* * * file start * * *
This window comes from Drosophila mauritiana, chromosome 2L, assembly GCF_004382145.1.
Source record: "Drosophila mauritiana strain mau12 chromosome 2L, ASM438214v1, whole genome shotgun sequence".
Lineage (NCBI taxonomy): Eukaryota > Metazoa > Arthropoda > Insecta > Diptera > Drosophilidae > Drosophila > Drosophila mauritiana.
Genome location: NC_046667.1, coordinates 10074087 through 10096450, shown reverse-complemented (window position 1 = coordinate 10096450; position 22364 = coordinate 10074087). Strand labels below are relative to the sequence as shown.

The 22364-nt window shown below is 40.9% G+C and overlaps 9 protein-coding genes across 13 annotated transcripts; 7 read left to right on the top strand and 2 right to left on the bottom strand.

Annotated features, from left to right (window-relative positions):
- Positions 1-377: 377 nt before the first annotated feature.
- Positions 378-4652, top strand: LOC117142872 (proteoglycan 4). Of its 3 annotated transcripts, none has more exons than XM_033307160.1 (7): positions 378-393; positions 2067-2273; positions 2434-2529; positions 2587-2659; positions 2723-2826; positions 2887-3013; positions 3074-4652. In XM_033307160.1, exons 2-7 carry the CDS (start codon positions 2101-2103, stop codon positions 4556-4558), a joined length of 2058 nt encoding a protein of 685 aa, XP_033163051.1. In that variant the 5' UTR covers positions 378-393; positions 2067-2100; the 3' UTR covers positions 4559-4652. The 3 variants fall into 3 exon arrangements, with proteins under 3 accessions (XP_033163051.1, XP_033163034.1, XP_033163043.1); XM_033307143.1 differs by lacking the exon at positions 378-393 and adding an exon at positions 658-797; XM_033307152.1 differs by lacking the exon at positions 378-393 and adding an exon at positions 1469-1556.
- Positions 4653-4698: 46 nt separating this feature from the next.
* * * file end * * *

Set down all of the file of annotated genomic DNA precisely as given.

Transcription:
This window comes from Drosophila mauritiana, chromosome 2L, assembly GCF_004382145.1.
Source record: "Drosophila mauritiana strain mau12 chromosome 2L, ASM438214v1, whole genome shotgun sequence".
Lineage (NCBI taxonomy): Eukaryota > Metazoa > Arthropoda > Insecta > Diptera > Drosophilidae > Drosophila > Drosophila mauritiana.
Genome location: NC_046667.1, coordinates 10074087 through 10096450, shown reverse-complemented (window position 1 = coordinate 10096450; position 22364 = coordinate 10074087). Strand labels below are relative to the sequence as shown.

The 22364-nt window shown below is 40.9% G+C and overlaps 9 protein-coding genes across 13 annotated transcripts; 7 read left to right on the top strand and 2 right to left on the bottom strand.

Annotated features, from left to right (window-relative positions):
- Positions 1-377: 377 nt before the first annotated feature.
- Positions 378-4652, top strand: LOC117142872 (proteoglycan 4). Of its 3 annotated transcripts, none has more exons than XM_033307160.1 (7): positions 378-393; positions 2067-2273; positions 2434-2529; positions 2587-2659; positions 2723-2826; positions 2887-3013; positions 3074-4652. In XM_033307160.1, exons 2-7 carry the CDS (start codon positions 2101-2103, stop codon positions 4556-4558), a joined length of 2058 nt encoding a protein of 685 aa, XP_033163051.1. In that variant the 5' UTR covers positions 378-393; positions 2067-2100; the 3' UTR covers positions 4559-4652. The 3 variants fall into 3 exon arrangements, with proteins under 3 accessions (XP_033163051.1, XP_033163034.1, XP_033163043.1); XM_033307143.1 differs by lacking the exon at positions 378-393 and adding an exon at positions 658-797; XM_033307152.1 differs by lacking the exon at positions 378-393 and adding an exon at positions 1469-1556.
- Positions 4653-4698: 46 nt separating this feature from the next.